Gaining access to the Knight will require some work: “In order to access The Knight, a player must meet certain prerequisite skills and obtain the Knight Prestige Scroll. Once unlocked, the prestige skill will be added to your skill list and occupy the equivalent of 1 skill at Grandmaster level (100 points of your total skill cap). All prestige classes begin at first level and progress via an experience system. Players may then unlock advanced abilities as they progress to subsequent levels.”
When Legends of Aria emerged from Shards Online, it changed more than just the name. In the first Aria-era dev diary, the team explains that the combat system for the upcoming MMO has evolved since its previous version.
“Our conclusion at the end of our Shards Online Alpha was that we had taken combat many interesting places and stretched the possibilities within our engine,” the devs wrote. “Our systems had become overly complex as a result of years of ongoing live development. To realise the combat dynamics and the relationships between skill choices that we desired, we needed to engage in substantial change.”
Join us in welcoming today Citadel Studios’ Project Lead Derek Brinkmann from Legends of Aria (fka Shards Online) for an hour-long interview about the game’s rebranding, new MMO focus, and upcoming alpha tests!
It’s the Massively OP Podcast, an action-packed hour of news, tales, opinions, and gamer emails! And remember, if you’d like to send in your own letter to the show, use the “Tips” button in the top-right corner of the site to do so.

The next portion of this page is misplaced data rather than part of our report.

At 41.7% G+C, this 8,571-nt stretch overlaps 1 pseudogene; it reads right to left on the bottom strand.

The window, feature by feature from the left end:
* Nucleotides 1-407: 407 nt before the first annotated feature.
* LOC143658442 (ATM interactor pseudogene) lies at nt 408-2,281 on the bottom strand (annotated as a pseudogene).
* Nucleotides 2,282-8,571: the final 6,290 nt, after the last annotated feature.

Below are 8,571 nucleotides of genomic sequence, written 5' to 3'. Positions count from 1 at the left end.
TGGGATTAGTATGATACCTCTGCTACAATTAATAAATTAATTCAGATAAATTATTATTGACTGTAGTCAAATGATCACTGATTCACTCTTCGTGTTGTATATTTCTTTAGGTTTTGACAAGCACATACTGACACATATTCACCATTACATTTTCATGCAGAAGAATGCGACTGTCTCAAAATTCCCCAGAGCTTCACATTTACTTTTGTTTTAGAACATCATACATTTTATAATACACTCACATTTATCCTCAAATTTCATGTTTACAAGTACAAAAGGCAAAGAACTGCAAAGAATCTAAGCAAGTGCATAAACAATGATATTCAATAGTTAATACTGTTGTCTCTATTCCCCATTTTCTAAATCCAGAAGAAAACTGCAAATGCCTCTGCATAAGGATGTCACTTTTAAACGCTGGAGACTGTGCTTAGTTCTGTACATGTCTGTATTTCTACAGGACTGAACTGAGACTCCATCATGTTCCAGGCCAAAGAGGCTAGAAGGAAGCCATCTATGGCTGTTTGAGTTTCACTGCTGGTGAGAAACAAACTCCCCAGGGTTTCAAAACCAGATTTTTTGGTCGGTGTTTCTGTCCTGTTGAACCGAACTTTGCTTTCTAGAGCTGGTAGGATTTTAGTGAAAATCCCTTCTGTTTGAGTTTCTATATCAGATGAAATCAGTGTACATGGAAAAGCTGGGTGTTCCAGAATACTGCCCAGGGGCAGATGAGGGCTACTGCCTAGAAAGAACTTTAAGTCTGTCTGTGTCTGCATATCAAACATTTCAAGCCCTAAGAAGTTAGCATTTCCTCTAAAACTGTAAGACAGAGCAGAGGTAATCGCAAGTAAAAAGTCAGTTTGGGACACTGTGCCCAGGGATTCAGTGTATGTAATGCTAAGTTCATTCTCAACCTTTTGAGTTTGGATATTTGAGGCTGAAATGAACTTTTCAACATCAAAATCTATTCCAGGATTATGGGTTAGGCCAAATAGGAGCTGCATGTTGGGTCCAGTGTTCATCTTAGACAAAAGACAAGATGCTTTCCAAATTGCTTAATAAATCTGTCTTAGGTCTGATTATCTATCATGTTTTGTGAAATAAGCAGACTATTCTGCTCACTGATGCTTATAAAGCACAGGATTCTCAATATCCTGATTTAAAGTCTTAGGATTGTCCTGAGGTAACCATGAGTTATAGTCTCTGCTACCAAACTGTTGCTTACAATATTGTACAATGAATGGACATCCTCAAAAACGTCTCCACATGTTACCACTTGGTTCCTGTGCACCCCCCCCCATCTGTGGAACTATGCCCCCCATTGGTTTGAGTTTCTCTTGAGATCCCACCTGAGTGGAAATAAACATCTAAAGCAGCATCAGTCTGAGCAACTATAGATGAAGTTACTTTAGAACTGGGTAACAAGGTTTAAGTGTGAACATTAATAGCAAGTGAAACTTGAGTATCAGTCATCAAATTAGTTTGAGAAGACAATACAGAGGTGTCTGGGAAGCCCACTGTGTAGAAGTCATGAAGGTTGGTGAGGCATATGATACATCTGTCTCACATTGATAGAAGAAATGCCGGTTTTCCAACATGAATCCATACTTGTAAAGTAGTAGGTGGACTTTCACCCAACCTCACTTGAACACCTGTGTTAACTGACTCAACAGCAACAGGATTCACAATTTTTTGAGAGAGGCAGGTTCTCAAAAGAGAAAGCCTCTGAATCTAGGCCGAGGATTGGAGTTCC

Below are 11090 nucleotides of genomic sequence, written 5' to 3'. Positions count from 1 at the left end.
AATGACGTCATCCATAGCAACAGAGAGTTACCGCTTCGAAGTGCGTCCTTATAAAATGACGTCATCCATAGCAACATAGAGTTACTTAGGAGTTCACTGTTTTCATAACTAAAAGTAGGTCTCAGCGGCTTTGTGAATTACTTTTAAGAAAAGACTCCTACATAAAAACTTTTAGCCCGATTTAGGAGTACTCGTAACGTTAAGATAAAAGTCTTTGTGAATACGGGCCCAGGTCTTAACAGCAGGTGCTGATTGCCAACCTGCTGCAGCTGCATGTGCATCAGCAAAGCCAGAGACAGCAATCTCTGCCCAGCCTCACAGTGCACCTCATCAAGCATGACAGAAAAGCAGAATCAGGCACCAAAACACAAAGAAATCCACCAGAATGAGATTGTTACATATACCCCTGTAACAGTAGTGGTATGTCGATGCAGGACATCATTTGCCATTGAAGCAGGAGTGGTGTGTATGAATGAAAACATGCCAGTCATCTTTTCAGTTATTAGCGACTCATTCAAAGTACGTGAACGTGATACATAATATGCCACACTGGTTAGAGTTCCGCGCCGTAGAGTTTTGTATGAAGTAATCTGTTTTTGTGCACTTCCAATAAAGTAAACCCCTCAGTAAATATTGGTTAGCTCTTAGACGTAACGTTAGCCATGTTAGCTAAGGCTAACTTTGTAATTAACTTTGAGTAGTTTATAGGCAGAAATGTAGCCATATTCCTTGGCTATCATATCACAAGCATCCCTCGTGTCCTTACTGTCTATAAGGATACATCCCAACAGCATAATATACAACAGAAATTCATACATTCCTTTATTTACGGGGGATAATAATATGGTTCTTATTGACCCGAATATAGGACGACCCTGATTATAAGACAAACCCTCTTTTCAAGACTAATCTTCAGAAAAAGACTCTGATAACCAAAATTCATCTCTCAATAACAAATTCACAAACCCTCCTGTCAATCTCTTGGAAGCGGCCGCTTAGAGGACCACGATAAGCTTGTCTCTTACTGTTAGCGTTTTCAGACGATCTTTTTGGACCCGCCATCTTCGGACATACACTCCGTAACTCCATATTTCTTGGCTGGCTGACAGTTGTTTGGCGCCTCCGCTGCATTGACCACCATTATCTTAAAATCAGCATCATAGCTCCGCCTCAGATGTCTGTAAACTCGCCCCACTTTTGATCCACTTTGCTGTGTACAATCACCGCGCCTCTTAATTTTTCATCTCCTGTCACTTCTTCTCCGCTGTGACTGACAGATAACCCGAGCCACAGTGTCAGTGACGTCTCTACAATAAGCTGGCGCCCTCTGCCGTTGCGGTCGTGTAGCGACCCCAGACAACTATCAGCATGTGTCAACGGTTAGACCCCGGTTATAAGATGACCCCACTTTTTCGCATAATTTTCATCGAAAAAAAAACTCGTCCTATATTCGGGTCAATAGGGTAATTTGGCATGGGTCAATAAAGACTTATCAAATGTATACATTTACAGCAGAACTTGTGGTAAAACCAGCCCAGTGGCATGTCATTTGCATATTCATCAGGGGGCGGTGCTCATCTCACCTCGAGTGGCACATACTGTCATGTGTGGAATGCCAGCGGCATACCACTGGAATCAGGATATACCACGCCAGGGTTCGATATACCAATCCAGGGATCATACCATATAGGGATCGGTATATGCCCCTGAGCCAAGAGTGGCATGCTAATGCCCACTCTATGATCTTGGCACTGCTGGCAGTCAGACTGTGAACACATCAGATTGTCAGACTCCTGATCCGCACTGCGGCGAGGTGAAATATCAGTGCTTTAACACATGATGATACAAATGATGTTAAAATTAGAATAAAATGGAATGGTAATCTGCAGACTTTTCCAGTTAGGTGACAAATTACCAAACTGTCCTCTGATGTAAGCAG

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Legends of Aria is shaking things up from the old Shards Online paradigm. In addition to the name change and broader focus, the fantasy title announced that it is going to adopt a “more conventional MMO testing platform” going forward.
“Future play-tests will now be conducted in phases of focused testing, geared towards specific areas of gameplay in preparation for final implementation,” Citadel Studios said in this week’s newsletter. “To accommodate the need for extra testing periods, our Steam launch will coincide with the release of the Legends of Aria Beta instead of Alpha 2.”
The current Alpha 1 test will conclude on March 26th, to be followed by Alpha 2’s start on April 28th. The team said that its taken a shine to the concept of a single large official server (in addition to the private ones) and that it will start to talk about all of the changes in store for Legends of Aria on March 31st in a new development blog.
Is it too soon — or perhaps too pointless — to wool-gather about EverQuest Next? After all, that MMO project is deader than dead, so dead in fact that it killed off Landmark just to be thorough.
YouTuber Daily Quests assembled a short video remembering the brief, hopeful, and ultimately disappointing saga that was EverQuest Next. It’s good as a refresher course if you forgot how this all went down or perhaps as a method to roil up the blood if you have achieved a state of perfect calm.
If you can stomach the pain, check out the video below!